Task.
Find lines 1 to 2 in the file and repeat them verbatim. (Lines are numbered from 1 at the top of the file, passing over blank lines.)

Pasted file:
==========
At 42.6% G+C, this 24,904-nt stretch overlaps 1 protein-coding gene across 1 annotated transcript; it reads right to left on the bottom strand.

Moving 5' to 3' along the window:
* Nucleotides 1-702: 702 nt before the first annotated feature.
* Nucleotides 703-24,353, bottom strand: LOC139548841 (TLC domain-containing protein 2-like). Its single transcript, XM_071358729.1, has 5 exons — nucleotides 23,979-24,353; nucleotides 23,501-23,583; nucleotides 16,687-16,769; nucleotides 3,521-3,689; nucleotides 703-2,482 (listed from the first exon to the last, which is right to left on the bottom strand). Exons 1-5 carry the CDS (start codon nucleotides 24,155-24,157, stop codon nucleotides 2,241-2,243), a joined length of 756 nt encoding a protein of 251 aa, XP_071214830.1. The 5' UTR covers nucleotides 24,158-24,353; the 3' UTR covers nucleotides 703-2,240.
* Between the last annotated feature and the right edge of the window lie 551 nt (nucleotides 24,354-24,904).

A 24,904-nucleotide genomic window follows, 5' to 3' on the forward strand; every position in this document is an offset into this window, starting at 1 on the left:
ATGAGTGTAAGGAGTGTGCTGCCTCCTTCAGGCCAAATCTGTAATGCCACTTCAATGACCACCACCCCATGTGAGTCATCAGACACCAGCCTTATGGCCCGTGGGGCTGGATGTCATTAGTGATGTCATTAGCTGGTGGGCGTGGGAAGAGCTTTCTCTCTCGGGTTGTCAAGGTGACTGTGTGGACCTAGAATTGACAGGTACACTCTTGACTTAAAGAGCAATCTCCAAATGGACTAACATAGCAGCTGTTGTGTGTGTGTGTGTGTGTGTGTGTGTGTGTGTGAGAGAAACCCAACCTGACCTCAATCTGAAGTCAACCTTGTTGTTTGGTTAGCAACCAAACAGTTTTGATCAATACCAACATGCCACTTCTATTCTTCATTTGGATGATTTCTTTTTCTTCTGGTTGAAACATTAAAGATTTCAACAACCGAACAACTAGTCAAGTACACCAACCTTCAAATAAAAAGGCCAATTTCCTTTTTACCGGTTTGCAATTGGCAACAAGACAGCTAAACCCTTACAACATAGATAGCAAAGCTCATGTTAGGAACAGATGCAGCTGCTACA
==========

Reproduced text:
At 42.6% G+C, this 24,904-nt stretch overlaps 1 protein-coding gene across 1 annotated transcript; it reads right to left on the bottom strand.

Moving 5' to 3' along the window: